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Core Values

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Please make suggestions for core UMD campus values.

8 Comments

Who can disagree with any of these? No one, but the reason is that they are so vague that they really say nothing. They apply to any community of people, not just a university.

I would hope that the core values would reflect the core values of a university, as distinct from, say, a Little League team. What does a university stand for?

A university preserves and disseminates the best knowledge and wisdom of civilization and - through research, creative, and scholarly efforts - develops, winnows, and sifts new knowledge which it bequeaths to future generations.

Those are the core values of a university that distinguish it from other endeavors.

Given that, what are the core values of this particular University?

John Pastor

Here's an alternative set of core values that perhaps relates more specifically to the purpose of a university: curiosity, rational thought, respect for what we don't know or understand, learning, scholarship, depth, breadth.

This list was discussed at our table at the Strategic Planning Forum, Feb 7.

John Pastor

I would like to see "Fiscal Responsibility" added to the list in some way.

One thing that may be helpful to the process of defining core values and writing a mission statement would be to start with defining 2-4 core principles. The mission and vision statements would derive from these core principles and associated values.

Since principles are generally understood and accepted truths or concepts, they can provide a foundation. Values flow from the principles and are contextual, concrete ways in which worth or value can be brought to the enterprise as an application of the principles (through ideas, plans and actions). But because they are contextual, unless values can be traced back to universally held principles, there is the problem of subjectivity, lack of clear definition, or difficulty in applying them broadly. Plans and actions can thus be evaluated by judging how well they flow back to the underlying principles.

I have a suggestion regarding the core values; specifically the value statement pertaining to student success.

The current statement
Student success - We create an environment that fosters student learning and success.

My suggestion
Student success - We adhere to to Principles for Good Practice in Undergraduate Education. These principles encompass student-faculty contact, cooperation among students, active learning, prompt feedback, time on task, high expectations, and diverse talents and ways of learning.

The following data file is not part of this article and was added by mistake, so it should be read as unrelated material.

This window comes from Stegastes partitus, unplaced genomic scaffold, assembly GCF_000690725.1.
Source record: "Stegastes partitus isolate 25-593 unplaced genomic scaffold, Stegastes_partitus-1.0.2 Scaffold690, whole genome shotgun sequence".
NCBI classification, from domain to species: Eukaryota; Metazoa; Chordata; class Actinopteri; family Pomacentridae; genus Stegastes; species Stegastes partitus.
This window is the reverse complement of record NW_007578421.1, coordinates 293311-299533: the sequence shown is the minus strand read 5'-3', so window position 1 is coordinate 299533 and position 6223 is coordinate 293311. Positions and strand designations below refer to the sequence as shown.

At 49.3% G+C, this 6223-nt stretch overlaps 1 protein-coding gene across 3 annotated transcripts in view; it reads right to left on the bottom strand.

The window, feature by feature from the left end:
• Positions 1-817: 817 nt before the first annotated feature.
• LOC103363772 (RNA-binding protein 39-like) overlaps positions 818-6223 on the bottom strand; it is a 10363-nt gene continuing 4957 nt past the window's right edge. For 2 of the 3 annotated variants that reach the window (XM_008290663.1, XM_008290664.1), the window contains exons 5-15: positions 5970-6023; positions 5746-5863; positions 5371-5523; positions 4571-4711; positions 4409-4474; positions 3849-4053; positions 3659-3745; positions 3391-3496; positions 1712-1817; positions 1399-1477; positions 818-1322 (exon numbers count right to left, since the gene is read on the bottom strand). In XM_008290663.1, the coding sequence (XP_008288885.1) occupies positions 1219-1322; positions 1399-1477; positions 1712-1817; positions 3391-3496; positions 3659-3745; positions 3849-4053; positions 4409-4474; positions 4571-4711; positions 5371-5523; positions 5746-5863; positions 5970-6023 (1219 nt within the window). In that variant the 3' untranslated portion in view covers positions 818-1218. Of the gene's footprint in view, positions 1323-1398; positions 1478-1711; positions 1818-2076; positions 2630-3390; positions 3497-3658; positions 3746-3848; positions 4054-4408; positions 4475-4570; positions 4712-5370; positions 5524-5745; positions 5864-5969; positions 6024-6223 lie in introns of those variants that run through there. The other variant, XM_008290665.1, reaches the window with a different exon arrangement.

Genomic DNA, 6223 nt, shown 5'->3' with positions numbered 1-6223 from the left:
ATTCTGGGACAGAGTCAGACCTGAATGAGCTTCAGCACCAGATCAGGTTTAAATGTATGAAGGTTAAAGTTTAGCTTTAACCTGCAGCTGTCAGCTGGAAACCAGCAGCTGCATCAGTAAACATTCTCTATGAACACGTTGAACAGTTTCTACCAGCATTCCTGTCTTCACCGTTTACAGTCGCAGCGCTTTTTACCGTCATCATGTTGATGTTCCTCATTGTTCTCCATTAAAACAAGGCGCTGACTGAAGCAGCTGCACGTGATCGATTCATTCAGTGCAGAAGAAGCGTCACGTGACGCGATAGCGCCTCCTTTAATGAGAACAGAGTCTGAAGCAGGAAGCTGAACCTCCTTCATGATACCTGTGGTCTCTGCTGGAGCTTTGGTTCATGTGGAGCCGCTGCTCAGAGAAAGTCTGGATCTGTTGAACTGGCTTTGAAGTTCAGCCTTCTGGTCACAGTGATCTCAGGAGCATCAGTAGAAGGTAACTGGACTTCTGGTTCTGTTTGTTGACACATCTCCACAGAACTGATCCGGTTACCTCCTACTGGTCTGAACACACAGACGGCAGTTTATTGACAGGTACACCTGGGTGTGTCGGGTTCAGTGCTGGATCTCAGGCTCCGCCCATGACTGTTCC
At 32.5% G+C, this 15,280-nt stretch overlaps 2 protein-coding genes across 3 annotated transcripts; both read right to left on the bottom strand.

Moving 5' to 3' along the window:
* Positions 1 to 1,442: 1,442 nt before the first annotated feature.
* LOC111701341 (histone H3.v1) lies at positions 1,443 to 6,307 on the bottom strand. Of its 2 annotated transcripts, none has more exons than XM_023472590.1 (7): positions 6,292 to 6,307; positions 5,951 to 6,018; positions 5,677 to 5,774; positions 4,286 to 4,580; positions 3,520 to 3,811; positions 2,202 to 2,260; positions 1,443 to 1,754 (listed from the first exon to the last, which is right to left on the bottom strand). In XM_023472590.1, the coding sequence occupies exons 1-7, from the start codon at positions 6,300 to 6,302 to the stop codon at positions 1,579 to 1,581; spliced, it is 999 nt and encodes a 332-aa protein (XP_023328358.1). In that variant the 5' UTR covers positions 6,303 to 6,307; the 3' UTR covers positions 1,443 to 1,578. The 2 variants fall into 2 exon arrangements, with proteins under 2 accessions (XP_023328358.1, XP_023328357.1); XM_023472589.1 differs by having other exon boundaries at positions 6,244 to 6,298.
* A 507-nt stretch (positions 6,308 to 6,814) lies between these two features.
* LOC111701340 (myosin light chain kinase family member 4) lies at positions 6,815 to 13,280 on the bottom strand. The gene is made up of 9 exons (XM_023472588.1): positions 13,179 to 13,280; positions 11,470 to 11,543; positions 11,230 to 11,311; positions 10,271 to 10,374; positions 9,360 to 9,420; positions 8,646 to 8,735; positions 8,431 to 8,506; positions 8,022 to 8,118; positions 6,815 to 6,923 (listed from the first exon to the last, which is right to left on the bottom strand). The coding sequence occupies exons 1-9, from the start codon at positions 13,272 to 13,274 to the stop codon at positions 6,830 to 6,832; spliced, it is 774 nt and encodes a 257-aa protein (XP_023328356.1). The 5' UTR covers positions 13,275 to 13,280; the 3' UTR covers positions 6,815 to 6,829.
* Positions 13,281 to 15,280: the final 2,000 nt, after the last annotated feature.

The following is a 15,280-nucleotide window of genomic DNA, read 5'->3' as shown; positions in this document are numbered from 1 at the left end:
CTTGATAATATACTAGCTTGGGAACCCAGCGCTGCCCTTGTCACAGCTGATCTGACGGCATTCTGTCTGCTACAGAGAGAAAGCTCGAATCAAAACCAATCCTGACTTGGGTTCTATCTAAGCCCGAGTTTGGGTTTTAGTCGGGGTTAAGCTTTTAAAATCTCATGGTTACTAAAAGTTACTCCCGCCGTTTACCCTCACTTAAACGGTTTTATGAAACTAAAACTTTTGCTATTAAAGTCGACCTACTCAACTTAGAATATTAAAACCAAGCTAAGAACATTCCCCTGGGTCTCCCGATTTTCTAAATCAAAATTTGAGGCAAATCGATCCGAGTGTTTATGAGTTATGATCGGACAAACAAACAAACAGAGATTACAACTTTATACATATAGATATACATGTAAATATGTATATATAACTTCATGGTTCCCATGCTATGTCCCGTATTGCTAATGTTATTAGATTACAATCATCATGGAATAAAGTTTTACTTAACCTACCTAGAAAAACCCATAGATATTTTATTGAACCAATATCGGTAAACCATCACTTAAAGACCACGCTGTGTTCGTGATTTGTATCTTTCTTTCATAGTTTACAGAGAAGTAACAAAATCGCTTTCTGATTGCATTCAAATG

I am recommending this latter statement because it is more descriptive of what the "environment" that fosters student learning and success might look like in terms of benchmarks for faculty and students and how these benchmarks might be assessed. The principles I have suggested come from the "Seven Principles for Good Practice in Undergraduate Education" first published in 1987 by AAHE. There are also existing inventories that assess student and faculty practice related to the principles.

I fully endorse the core values as stated.

Some commentators above have argued persuasively that the current list/statements of core values is too vague. I would not agree. I prefer that they stay a little open-ended, available for some interpretation and application. Having said this, I do think that two of the values would benefit from revision.
1: Inclusion. The language states: We respect and embrace the diversity of individuals, perspectives, and ideas and strive for social justice. I like "embrace" and I like the inclusion of individuals, perspectives and ideas. However, "strive" is a difficult word choice. It means to try or attempt or even to struggle. In my mind the value winds up saying "we do" and then ends with "sometimes we succeed." I would prefer much stronger language here.
2. Excellence. The statement reads: we achieve excellence through creativity, continuous improvement, and innovation. "Continuous improvement" and "innovation" are pretty much the same thing so stating them both seems unnecessarily repetitious.

Thanks to Jerry for saying what I was just thinking. I concur, Excellence seems redundant and I argue that Excellence should be present in each of our core values (and hopefully is presumed). Otherwise, I endorse where we are now.


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